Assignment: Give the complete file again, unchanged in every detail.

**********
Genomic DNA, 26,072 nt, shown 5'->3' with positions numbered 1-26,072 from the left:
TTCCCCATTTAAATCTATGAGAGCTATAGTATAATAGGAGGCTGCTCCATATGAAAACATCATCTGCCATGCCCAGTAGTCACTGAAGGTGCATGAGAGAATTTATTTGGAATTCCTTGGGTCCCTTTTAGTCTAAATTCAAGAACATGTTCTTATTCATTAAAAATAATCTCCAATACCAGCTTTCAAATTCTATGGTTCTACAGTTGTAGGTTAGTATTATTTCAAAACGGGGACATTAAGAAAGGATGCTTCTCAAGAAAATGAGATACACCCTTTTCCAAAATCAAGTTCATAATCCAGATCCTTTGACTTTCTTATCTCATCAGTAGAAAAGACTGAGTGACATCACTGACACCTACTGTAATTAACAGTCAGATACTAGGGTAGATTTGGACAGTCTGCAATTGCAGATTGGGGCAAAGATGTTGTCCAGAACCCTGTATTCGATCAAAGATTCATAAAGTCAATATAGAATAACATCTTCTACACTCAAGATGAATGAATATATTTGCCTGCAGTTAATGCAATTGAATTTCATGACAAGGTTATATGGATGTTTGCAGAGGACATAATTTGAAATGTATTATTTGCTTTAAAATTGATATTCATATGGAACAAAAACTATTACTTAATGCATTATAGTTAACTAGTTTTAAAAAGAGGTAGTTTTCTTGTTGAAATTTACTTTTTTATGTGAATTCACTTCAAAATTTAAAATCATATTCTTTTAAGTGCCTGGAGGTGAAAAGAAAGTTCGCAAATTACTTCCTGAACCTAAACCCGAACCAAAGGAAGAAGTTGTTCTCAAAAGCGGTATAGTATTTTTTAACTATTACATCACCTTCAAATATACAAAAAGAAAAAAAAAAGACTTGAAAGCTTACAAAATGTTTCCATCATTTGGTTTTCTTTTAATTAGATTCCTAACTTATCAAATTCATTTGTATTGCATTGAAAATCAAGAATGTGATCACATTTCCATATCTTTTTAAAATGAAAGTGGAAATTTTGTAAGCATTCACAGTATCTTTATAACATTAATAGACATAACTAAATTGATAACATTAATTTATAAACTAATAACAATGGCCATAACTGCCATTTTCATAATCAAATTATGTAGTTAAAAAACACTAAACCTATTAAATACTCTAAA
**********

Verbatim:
Genomic DNA, 26,072 nt, shown 5'->3' with positions numbered 1-26,072 from the left:
TTCCCCATTTAAATCTATGAGAGCTATAGTATAATAGGAGGCTGCTCCATATGAAAACATCATCTGCCATGCCCAGTAGTCACTGAAGGTGCATGAGAGAATTTATTTGGAATTCCTTGGGTCCCTTTTAGTCTAAATTCAAGAACATGTTCTTATTCATTAAAAATAATCTCCAATACCAGCTTTCAAATTCTATGGTTCTACAGTTGTAGGTTAGTATTATTTCAAAACGGGGACATTAAGAAAGGATGCTTCTCAAGAAAATGAGATACACCCTTTTCCAAAATCAAGTTCATAATCCAGATCCTTTGACTTTCTTATCTCATCAGTAGAAAAGACTGAGTGACATCACTGACACCTACTGTAATTAACAGTCAGATACTAGGGTAGATTTGGACAGTCTGCAATTGCAGATTGGGGCAAAGATGTTGTCCAGAACCCTGTATTCGATCAAAGATTCATAAAGTCAATATAGAATAACATCTTCTACACTCAAGATGAATGAATATATTTGCCTGCAGTTAATGCAATTGAATTTCATGACAAGGTTATATGGATGTTTGCAGAGGACATAATTTGAAATGTATTATTTGCTTTAAAATTGATATTCATATGGAACAAAAACTATTACTTAATGCATTATAGTTAACTAGTTTTAAAAAGAGGTAGTTTTCTTGTTGAAATTTACTTTTTTATGTGAATTCACTTCAAAATTTAAAATCATATTCTTTTAAGTGCCTGGAGGTGAAAAGAAAGTTCGCAAATTACTTCCTGAACCTAAACCCGAACCAAAGGAAGAAGTTGTTCTCAAAAGCGGTATAGTATTTTTTAACTATTACATCACCTTCAAATATACAAAAAGAAAAAAAAAAGACTTGAAAGCTTACAAAATGTTTCCATCATTTGGTTTTCTTTTAATTAGATTCCTAACTTATCAAATTCATTTGTATTGCATTGAAAATCAAGAATGTGATCACATTTCCATATCTTTTTAAAATGAAAGTGGAAATTTTGTAAGCATTCACAGTATCTTTATAACATTAATAGACATAACTAAATTGATAACATTAATTTATAAACTAATAACAATGGCCATAACTGCCATTTTCATAATCAAATTATGTAGTTAAAAAACACTAAACCTATTAAATACTCTAAA